The Difference one can make
The Importance of Character
Nicholas Winton acted in 1939 because he was a man of character. A lesser person might have walked away. This issue of character occupies my mind a lot these days. One can hardly turn on the television or open the newspapers and not be dismayed by the consequences of a serious erosion of it. elling the inspirational stories of heroes like Sir Nicholas is a necessary part of the effort to address the character deficit, but there is much more we must do. oward that end, the Mackinac Center is pleased to reprint here a commencement address I first delivered at the Thomas Jefferson Independent Day
School in Joplin, Missouri, on May 21, 2006.
Lawrence W. Reed
Twenty years ago, something quite remarkable happened in the little town of Conyers, Georgia
a town like Joplin in so many ways: full of salt-
of-the-earth, self-reliant and patriotic citizens though about one quarter your size in population. When school officials there discovered that one of their basketball players who had played 45 seconds in the first of the school’s five post-season games had actually been scholastically ineligible, they re- turned the state championship trophy the team had just won a few weeks before. If they had simply kept quiet, probably no one else would have ever known about it and they could have retained the trophy.
To their eternal credit, the team and the town, de- jected though they were, rallied behind the school’s decision. e coach said, “We didn’t know he was ineligible at the time … but you’ve got to do what’s honest and right and what the rules say. I told my team that people forget the scores of the games; they don’t ever forget what you’re made of.”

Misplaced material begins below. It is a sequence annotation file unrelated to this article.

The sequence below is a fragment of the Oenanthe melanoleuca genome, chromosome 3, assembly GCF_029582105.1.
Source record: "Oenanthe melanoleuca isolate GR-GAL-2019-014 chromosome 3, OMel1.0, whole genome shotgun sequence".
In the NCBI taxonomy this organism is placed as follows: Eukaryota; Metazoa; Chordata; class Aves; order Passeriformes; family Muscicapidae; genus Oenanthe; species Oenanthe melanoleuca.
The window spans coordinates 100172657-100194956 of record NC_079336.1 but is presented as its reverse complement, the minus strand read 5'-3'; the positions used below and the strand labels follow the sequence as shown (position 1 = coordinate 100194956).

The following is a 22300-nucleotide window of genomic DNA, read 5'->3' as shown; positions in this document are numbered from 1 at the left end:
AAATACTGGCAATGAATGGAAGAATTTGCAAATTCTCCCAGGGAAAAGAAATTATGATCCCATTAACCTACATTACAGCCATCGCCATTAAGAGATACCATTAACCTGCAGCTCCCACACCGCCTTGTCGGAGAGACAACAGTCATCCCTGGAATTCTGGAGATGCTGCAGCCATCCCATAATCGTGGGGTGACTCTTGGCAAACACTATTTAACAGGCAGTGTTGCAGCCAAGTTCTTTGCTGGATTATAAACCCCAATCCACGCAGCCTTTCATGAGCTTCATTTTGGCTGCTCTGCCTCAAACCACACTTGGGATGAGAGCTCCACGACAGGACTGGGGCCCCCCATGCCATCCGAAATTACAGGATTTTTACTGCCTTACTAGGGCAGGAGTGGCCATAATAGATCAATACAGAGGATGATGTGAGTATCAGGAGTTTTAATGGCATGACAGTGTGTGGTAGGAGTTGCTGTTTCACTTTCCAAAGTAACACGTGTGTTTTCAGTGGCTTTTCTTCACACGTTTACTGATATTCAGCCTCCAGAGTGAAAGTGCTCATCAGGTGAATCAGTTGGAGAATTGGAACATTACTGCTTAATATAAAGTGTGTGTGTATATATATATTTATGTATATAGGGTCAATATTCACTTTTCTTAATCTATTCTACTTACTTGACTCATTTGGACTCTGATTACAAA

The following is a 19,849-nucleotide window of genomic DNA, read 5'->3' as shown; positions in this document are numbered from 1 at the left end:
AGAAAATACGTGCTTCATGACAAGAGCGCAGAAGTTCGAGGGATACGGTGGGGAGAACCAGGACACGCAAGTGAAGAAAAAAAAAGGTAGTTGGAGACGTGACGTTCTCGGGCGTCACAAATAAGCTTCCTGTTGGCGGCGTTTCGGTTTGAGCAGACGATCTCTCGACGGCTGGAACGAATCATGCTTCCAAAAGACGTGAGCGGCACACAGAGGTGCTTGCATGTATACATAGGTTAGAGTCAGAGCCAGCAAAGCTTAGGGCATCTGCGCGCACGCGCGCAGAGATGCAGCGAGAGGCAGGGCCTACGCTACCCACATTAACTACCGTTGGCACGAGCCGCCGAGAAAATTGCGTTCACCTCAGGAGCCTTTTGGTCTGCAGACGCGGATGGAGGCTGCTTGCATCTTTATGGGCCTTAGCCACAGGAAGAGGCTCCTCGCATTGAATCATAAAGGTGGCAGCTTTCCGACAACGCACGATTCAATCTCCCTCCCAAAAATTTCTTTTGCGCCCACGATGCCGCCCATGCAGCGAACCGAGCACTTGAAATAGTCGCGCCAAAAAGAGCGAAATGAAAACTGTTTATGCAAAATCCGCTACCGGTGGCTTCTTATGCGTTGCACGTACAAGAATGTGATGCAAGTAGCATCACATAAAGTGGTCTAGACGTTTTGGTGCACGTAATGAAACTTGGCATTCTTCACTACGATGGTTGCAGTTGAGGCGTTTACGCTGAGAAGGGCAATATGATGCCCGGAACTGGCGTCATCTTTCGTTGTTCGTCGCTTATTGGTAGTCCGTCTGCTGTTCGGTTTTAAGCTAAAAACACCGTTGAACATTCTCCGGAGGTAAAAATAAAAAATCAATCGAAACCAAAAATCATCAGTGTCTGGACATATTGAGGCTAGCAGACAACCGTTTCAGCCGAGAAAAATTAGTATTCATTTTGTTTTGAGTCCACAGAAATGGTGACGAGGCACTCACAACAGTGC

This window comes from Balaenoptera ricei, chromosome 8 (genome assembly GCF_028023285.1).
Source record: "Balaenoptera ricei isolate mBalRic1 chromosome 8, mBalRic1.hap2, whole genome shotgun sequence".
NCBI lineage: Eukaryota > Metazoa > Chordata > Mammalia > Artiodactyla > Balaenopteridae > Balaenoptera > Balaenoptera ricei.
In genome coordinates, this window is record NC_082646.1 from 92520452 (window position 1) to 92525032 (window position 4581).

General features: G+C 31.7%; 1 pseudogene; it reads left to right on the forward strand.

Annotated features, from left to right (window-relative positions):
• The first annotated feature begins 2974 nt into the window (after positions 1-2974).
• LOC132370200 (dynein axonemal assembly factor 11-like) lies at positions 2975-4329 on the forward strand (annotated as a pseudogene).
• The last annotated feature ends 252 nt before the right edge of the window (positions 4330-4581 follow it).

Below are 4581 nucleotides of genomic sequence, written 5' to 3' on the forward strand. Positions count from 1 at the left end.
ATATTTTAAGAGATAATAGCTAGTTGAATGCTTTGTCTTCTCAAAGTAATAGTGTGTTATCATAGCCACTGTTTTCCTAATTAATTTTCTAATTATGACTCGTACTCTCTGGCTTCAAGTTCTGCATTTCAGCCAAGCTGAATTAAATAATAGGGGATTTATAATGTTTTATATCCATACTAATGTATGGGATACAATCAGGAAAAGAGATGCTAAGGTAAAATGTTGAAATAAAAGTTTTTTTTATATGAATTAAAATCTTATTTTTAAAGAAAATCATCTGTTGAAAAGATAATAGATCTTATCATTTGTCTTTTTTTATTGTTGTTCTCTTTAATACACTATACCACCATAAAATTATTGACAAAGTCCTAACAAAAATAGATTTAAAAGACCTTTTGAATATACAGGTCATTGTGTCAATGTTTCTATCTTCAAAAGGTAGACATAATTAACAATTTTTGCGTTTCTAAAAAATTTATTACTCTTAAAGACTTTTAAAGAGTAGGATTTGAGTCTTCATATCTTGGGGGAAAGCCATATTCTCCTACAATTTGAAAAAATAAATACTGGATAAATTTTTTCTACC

In the minds of most, it didn’t matter that the championship title was forfeited. e coach and the team were still champions — in more ways than one. Could you have mustered the courage under similar circumstances to do as they did?
Commencement addresses at both high schools and colleges are full of paeans and platitudes that re- duce to one cliché: “You are the future.” Well, that’s an important point but it’s also something we already know because it’s pretty self-evident, wouldn’t you say? So I’ll not tell you in a dozen different ways that
the future is yours. I have a different message.
I want to talk to you about one thing that is more important than all the good grades you’ve earned, more important than all the high school and college degrees you’ll accumulate, and indeed, more impor- tant than all the knowledge you’ll ever absorb in your lifetimes. It’s something over which every respon- sible, thinking adult has total, personal control and yet millions of people every year sacrifice it for very little. It will not only define and shape your future, it will put both a concrete floor under it and an iron ceiling over it. It’s what the world will remember you for more than probably anything else. It’s not your looks, it’s not your talents, it’s not your ethnicity and ultimately, it may not even be anything you ever say. What is this incredibly powerful thing I’m talking about? In a word, it’s character.
Character is what the coach and the players in Conyers, Georgia, possessed. And what an example they set! People like me who have never met them will be telling that story for a long, long time. People who do know them surely must admire and look up to them with great pride and respect. ank God for people with character. ey set the standard and exert a pressure on everyone to strive to meet it.
Here’s another example from personal experience: In my travels to some 67 countries around the world, I have witnessed many sterling examples of personal character (as well as the startling lack of it), but this is one of the best.
In 1989 I visited Cambodia with my late friend,
Mackinac Center for Public Policy • 9